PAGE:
Wednesday, March 30, 2016

Operation Jupiter 08 - Counterattack

This is game 8 in replaying the scenarios from the Briton Publishers Operation Jupiter skirmish scenario book (Lulu PDF link).  I playing them on a 4.5'x5' table using 20mm; Games 1 to 5 used my own Advance to Cover rules (1 figure = 1 section).  After the last few games, I felt 1:10 was too abstract to me and so have gone to a 1:3ish figure ratio (so 3 figures = 1 section).  The rules are largely unchanged – all I have done is doubled the ranges to account for the fact is it is now company level and not battalion level; the deployed frontage of companies are different to battalions leading to the distance scale needs to be different.   Background on why I am playing these is at the start of the first game post.

The British have managed to get into Eterville and the Germans launch as counterattack before the British can dig-in. The Germans have 6 turns to take the main building on this side of the town.

View from the German entry looking at the town of Eterville.

The view from the British side looking to the German entry (top of picture).

Lastly, a picutre of this side of the town, looking from the Germans.  The objective is the building in the centre with the red roof.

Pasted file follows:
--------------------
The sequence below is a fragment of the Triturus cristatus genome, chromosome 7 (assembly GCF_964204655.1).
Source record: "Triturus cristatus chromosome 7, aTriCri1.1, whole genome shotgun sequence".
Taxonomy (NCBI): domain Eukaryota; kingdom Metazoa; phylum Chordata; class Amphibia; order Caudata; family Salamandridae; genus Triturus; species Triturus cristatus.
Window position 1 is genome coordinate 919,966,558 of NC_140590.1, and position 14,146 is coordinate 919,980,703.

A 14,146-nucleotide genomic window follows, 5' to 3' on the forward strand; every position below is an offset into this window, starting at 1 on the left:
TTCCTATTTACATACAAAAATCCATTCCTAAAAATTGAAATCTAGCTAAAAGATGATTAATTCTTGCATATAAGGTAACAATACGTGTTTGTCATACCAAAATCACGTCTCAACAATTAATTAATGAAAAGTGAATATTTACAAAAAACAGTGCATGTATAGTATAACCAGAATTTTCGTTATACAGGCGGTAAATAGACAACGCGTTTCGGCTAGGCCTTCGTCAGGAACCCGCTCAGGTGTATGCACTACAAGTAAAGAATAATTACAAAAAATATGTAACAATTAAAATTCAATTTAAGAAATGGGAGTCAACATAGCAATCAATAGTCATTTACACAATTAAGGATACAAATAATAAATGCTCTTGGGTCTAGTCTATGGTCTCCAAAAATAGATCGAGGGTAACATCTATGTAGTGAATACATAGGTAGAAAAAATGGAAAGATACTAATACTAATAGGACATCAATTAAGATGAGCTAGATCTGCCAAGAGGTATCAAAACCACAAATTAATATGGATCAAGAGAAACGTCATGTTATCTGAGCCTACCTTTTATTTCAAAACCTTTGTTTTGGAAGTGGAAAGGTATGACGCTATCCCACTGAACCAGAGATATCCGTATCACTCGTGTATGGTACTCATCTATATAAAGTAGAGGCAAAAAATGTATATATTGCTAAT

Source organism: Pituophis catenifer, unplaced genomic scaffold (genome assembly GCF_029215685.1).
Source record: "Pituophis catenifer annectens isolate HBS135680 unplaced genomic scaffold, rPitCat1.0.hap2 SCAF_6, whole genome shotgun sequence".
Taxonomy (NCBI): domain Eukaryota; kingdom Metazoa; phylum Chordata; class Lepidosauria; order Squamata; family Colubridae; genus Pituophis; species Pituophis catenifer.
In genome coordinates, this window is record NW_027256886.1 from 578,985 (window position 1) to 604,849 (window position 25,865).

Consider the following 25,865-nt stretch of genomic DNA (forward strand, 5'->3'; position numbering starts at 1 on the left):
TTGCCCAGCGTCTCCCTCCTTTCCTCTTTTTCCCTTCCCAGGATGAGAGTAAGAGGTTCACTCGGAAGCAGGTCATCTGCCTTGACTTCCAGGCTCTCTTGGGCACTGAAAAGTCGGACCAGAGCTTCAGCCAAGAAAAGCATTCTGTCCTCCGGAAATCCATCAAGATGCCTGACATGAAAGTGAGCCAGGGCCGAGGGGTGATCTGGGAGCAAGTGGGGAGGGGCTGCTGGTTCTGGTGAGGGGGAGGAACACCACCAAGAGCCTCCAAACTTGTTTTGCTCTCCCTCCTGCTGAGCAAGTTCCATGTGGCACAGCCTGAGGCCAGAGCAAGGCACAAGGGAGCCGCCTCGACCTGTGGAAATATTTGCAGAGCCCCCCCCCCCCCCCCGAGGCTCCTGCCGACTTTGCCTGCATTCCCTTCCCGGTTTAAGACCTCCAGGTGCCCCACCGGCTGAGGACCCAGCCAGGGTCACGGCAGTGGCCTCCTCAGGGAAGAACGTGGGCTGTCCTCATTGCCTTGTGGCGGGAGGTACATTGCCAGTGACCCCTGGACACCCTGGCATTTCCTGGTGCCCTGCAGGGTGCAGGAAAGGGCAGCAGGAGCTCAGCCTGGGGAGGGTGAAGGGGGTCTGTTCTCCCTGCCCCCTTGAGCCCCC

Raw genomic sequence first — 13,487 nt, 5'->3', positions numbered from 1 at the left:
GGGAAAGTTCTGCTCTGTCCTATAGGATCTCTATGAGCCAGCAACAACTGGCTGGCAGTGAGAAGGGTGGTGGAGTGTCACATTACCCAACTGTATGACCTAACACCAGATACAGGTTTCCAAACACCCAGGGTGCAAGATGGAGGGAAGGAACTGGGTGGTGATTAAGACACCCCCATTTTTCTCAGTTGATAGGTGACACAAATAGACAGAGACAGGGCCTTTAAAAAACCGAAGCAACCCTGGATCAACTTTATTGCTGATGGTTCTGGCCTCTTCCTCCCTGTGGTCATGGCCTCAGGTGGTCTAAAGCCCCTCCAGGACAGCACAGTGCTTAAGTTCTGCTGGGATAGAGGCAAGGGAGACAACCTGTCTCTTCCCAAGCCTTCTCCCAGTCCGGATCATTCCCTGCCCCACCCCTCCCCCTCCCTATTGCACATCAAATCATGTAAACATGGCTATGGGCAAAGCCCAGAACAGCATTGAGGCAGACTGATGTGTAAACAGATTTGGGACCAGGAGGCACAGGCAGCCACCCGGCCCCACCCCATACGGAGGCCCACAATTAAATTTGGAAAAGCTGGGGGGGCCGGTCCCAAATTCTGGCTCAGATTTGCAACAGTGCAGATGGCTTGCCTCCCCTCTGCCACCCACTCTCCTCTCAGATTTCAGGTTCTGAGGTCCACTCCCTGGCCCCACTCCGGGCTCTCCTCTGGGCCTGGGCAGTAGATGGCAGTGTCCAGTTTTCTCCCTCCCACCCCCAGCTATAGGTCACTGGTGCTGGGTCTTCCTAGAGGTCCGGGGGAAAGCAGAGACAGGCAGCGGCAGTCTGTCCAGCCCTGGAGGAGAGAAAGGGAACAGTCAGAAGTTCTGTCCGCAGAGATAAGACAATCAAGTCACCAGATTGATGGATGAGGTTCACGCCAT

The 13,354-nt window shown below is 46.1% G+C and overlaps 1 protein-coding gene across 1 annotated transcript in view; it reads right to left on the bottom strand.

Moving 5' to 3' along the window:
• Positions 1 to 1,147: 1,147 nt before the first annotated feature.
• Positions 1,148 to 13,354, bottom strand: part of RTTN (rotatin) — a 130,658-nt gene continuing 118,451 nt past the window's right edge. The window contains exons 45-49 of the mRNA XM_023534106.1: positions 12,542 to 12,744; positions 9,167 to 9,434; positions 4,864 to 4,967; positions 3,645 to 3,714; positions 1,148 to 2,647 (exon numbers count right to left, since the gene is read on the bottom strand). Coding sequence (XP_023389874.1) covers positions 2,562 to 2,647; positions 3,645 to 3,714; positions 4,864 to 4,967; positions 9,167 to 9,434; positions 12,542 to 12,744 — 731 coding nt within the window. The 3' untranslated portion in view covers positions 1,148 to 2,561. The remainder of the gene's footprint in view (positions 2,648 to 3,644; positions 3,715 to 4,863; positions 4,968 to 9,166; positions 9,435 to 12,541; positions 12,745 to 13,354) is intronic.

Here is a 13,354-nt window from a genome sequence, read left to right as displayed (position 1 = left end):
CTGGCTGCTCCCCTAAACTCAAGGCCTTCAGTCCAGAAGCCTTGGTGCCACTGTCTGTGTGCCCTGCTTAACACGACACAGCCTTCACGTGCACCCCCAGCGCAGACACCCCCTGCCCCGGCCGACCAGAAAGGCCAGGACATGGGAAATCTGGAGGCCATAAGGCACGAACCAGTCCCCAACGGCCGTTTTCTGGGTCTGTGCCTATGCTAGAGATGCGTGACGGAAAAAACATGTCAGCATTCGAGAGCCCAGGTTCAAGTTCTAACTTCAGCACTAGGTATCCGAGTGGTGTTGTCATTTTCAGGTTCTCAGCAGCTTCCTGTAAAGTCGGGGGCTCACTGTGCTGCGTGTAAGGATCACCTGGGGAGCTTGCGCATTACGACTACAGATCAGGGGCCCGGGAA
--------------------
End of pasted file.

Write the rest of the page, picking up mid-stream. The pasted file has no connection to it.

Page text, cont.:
Note that although I am playing with 1:3 ratio and the scenario is at 1:1, I fielded the same number of figures and vehicles as the scenario.


1 Company HQ
     4 figures
1 Platoons, each:
      1 CO
      3 sections (3 figures each)
      1 PIAT team
      1 2' mortar team
2 Churchill VII

1 Company HQ
   5 figures
2 Zugs
      1 CO
      3 Gruppe (3 figures each)
      1 251/1 halftrack
2 PanzerIVG
2 Stug IIIG
2 fire missions of 80mm mortar battery

(the scenario called for 3 halftracks, I forgot about the third one.)


The British focus on the two large buildings facing the German entry point.  A PIAT team is set up behind the hedge in front of the objective building (the one with the red roof).  The Churchills are deployed to be able to cover the approach to the town, with one Churchill also well positioned to assist in defending the buildings. 

British defense.

Like the previous game, after deployment I dictated the game as I was playing using a voice recorder on the PC rather than typing notes as I went along. It worked well, and I know the game took 37 minutes to play from deployment to the end.

The Germans are on a very short time limit.  One half track rushes up the field to the right of the main road and drives right next to the hidden PIAT team.  Bang!   A 6 die roll to hit sees the half track destroyed.  Most of the passengers make it out - 3 of 10 figures killed - and are suppressed.

Halftrack driving past the hedge with the hidden PIAT team

The result of the PIAT fire.
The other halftrack goes down the field to the left of the road and the passengers unload behind the hedge facing the closest building of the village.